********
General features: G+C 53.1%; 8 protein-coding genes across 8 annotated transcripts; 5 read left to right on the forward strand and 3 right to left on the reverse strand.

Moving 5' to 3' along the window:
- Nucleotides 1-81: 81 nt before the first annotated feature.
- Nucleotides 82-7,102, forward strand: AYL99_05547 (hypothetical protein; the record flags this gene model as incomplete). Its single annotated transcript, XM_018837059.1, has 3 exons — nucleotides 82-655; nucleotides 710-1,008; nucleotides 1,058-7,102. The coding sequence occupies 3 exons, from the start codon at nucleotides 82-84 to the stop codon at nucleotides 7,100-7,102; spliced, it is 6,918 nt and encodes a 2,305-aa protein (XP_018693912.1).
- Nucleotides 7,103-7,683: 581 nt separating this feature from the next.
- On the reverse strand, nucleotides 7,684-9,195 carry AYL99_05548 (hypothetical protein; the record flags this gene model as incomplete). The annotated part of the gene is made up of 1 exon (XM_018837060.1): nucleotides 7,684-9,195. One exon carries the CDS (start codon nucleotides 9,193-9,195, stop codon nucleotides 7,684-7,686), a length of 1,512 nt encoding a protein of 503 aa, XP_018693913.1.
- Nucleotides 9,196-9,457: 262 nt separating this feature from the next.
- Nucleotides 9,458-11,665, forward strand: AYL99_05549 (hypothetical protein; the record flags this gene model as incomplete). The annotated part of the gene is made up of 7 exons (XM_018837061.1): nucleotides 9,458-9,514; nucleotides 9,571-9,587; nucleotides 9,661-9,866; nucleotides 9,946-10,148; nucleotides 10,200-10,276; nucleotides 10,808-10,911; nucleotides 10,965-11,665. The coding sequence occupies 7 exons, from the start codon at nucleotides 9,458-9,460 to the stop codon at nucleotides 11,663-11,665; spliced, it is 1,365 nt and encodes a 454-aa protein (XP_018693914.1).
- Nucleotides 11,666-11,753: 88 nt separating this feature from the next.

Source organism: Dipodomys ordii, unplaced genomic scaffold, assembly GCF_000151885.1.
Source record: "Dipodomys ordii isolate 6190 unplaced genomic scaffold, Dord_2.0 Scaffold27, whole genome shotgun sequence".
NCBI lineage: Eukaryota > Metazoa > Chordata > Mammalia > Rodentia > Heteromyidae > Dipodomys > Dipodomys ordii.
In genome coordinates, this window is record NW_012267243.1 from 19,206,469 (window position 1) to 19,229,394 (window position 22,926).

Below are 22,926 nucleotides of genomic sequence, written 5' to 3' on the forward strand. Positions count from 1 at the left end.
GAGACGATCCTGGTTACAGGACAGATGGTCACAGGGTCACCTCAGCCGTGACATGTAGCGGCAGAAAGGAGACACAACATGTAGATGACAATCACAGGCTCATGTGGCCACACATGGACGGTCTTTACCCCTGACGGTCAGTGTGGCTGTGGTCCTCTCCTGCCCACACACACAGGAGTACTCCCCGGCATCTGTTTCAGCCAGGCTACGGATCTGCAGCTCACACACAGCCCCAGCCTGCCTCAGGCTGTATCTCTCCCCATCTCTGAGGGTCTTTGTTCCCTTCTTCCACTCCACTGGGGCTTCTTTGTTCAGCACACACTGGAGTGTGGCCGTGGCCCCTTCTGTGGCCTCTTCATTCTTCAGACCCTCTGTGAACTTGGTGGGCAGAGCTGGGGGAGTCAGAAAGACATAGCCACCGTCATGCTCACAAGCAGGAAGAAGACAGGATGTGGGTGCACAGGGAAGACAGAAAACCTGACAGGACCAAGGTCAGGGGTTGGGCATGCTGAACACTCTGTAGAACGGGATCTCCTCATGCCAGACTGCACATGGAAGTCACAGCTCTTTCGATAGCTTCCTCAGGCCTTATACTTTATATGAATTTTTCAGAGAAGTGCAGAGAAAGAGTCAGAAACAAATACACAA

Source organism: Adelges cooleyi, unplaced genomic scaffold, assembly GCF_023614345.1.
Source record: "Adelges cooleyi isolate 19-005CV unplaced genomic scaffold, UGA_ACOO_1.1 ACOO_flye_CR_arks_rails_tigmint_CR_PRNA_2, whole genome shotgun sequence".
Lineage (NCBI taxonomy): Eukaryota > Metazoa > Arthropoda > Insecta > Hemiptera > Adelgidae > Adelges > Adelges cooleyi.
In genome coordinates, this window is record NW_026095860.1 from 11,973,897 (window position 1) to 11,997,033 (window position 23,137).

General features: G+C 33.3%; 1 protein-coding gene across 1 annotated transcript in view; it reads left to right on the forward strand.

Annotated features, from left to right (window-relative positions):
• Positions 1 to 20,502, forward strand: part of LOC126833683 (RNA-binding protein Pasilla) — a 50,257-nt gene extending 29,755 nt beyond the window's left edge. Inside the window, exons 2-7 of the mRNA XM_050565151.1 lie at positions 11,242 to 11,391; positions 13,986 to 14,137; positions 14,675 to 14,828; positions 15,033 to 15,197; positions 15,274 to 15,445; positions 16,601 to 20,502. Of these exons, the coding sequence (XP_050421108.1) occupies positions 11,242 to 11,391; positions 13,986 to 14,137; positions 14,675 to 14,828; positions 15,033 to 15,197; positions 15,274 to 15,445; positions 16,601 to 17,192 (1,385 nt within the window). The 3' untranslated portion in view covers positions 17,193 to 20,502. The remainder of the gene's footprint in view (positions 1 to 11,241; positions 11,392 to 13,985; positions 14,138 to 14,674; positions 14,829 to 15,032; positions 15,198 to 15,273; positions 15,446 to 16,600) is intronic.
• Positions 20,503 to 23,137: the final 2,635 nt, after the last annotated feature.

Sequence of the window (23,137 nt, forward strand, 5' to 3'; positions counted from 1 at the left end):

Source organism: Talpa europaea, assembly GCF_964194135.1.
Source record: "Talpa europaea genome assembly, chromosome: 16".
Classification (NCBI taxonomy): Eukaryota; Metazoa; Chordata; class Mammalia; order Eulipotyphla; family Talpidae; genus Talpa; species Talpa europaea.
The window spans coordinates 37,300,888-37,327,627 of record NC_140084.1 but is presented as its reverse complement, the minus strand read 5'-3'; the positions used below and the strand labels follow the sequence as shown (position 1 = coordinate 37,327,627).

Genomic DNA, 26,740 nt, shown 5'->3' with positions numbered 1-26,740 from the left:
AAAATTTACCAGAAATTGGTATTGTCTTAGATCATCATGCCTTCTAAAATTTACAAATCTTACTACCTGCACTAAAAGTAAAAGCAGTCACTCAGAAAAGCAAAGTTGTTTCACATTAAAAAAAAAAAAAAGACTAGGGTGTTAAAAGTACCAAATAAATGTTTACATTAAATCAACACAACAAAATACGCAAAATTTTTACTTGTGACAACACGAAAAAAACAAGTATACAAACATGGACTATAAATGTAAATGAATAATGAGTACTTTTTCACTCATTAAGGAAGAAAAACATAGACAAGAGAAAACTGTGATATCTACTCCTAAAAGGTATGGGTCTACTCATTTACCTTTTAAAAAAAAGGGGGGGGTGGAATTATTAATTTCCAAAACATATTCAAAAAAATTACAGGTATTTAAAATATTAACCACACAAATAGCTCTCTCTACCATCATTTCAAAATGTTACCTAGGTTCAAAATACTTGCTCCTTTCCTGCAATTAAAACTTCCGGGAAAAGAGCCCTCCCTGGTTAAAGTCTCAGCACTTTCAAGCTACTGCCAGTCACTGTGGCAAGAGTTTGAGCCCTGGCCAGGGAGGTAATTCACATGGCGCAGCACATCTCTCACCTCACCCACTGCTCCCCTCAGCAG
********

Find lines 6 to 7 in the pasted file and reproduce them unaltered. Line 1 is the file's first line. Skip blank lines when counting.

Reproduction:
- On the reverse strand, nucleotides 7,684-9,195 carry AYL99_05548 (hypothetical protein; the record flags this gene model as incomplete). The annotated part of the gene is made up of 1 exon (XM_018837060.1): nucleotides 7,684-9,195. One exon carries the CDS (start codon nucleotides 9,193-9,195, stop codon nucleotides 7,684-7,686), a length of 1,512 nt encoding a protein of 503 aa, XP_018693913.1.
- Nucleotides 9,196-9,457: 262 nt separating this feature from the next.